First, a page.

Stars: *** 1/2
Rating: R for language, adult situations
Run Time: 2 hours
I yearn for solid psychological thrillers, a rare cinematic breed in these bucks-as-bottom-line times. When a thriller speaks volumes about love, loneliness, and betrayal, count me in.
Lantana: a spiky, dense, flowering weed that grows unchecked in parts of Australia. Lovely on the surface, thorny below, and heavily symbolic of the tense, unbridled thicket of suspicion and doubt that forms a nature-to-human bond that’s marvelously effective. The humans in question, four married couples, maintain an energy fairly humming with anxiety while establishing a snappy, six-degrees-of-separation ensemble. Detective Leon Zat (Anthony LaPaglia), our “hero”, is a cop on the edge – numb with the pain of a stale marriage and seeking an element of feeling elsewhere. His wife Sonja (Kerry Armstrong) senses Leon’s unfaithfulness and is engaged in counseling with Dr. Valerie Somers (Barbara Hershey), a successful psychiatrist who’s plagued with grief over the premature death of her child and harboring paranoid suspicions that one of her clients if having an affair with her estranged husband (Geoffrey Rush).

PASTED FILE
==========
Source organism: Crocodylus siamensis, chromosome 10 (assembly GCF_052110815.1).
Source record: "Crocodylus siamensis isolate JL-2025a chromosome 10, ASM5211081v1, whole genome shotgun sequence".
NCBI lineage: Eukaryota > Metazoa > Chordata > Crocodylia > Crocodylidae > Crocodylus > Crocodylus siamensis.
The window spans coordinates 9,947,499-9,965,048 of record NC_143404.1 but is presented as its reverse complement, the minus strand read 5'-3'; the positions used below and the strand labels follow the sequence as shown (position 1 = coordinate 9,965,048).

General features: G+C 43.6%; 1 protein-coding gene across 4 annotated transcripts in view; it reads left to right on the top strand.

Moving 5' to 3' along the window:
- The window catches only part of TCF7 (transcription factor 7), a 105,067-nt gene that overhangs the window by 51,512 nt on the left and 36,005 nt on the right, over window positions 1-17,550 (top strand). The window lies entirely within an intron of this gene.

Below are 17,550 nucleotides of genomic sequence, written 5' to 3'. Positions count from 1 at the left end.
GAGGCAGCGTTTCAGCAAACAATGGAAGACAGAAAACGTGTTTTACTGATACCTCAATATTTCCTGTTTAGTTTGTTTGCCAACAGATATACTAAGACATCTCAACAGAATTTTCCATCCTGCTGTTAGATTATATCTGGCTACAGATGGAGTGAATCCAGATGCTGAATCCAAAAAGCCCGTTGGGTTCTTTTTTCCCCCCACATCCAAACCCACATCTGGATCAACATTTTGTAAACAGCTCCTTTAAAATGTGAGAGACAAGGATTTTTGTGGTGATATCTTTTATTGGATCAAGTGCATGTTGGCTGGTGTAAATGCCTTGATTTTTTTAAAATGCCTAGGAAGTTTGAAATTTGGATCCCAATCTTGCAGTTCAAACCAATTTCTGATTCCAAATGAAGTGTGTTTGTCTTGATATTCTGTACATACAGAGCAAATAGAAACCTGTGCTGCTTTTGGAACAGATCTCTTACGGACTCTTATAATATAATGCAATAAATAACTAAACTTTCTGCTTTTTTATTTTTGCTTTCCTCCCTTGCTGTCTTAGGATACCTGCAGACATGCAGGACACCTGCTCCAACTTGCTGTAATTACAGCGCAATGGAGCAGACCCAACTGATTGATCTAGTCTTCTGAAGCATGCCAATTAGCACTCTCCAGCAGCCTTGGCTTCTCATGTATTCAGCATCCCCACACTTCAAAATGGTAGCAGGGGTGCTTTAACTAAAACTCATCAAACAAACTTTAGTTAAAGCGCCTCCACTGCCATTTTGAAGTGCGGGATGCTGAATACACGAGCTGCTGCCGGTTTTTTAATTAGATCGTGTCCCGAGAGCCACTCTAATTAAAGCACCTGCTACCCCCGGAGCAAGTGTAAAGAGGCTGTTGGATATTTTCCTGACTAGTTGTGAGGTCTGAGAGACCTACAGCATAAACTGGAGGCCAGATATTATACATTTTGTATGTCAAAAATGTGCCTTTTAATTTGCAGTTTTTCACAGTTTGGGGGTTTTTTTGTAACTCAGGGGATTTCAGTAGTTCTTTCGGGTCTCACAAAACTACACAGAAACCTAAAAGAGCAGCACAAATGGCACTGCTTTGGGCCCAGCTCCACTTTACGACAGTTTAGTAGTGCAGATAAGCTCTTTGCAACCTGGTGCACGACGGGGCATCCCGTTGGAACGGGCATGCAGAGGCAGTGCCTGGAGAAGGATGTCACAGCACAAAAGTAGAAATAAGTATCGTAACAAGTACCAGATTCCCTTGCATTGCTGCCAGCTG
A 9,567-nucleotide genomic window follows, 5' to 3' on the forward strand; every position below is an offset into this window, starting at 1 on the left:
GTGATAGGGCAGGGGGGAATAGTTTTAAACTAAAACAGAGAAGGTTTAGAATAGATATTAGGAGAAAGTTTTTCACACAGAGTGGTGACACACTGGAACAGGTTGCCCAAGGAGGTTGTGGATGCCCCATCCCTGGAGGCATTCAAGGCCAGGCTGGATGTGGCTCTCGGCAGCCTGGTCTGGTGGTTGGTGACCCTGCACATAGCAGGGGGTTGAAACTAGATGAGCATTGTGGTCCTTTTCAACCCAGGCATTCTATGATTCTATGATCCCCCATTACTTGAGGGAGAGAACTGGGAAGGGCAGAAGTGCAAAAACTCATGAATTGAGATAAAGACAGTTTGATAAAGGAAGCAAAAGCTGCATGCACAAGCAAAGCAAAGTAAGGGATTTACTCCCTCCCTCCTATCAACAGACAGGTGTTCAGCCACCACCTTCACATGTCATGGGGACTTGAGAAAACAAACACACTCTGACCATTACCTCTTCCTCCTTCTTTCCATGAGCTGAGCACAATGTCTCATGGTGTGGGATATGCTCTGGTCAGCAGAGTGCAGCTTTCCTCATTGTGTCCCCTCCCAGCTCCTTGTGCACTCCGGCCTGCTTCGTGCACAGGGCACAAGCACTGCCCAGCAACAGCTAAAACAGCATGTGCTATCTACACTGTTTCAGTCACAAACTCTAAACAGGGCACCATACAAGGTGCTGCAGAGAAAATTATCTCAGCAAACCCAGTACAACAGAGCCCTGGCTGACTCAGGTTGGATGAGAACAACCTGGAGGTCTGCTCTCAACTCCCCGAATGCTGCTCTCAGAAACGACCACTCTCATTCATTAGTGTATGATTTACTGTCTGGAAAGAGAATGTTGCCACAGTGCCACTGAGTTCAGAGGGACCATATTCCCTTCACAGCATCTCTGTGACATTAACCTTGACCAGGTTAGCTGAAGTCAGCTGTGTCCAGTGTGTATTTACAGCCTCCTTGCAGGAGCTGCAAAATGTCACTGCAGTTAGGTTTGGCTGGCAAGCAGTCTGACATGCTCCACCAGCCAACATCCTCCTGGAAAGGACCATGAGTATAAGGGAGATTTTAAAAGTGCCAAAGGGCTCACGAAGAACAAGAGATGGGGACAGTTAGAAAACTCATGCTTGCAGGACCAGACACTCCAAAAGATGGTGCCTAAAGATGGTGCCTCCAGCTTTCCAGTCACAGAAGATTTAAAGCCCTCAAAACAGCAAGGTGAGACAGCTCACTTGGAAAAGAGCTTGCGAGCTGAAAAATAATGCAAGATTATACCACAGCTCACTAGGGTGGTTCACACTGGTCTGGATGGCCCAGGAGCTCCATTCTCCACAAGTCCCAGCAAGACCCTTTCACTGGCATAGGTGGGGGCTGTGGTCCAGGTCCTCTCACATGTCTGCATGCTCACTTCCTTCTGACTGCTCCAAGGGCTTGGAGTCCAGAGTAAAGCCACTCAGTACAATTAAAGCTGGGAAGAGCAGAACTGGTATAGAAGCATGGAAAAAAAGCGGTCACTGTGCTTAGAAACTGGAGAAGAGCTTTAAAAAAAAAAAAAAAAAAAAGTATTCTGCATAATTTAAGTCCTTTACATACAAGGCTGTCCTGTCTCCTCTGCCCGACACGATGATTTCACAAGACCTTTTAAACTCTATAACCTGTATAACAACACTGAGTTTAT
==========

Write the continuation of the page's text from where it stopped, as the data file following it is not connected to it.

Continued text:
Leon’s lover Jane (Rachael Blake) is dealing with emotions of her own, having inexplicably left her loving husband in search of someone or something better. That someone could be neighbor Nik Daniels (Vince Colosimo), who struggles to make ends meet with wife Paula, but seems fundamentally happy with his growing family.
The power of insinuation is an effective narrative tool, and it’s used to excellent effect when one of the players mysteriously disappears. Suspicion? Motives? Moments of disquieting suspense? Check, check, and check. Naturally, secrets and lies pepper Zat’s disquieting investigation, giving way to unsettling truths. “Lantana” never veers off its course, but its path twists and turns with a frantic glee reminiscent of Paul Thomas Anderson’s noirish “Magnolia”.
LaPaglia (who always rings my bell) gets back to his Australian roots, shunning his trademark Brooklyn schlumpiness in favor of an edgy, suppressed, Down Under rage. Blake is captivating, as is Armstrong, both women looking to one man with a yearning they can’t define. Hershey is a weak link, overplaying her grief with a strident edge and unsuitable histrionics. Pace is measured and well modulated, relentlessly flirting with the next potential “moment”. Beautifully crafted and smartly scripted – give me more, more, more.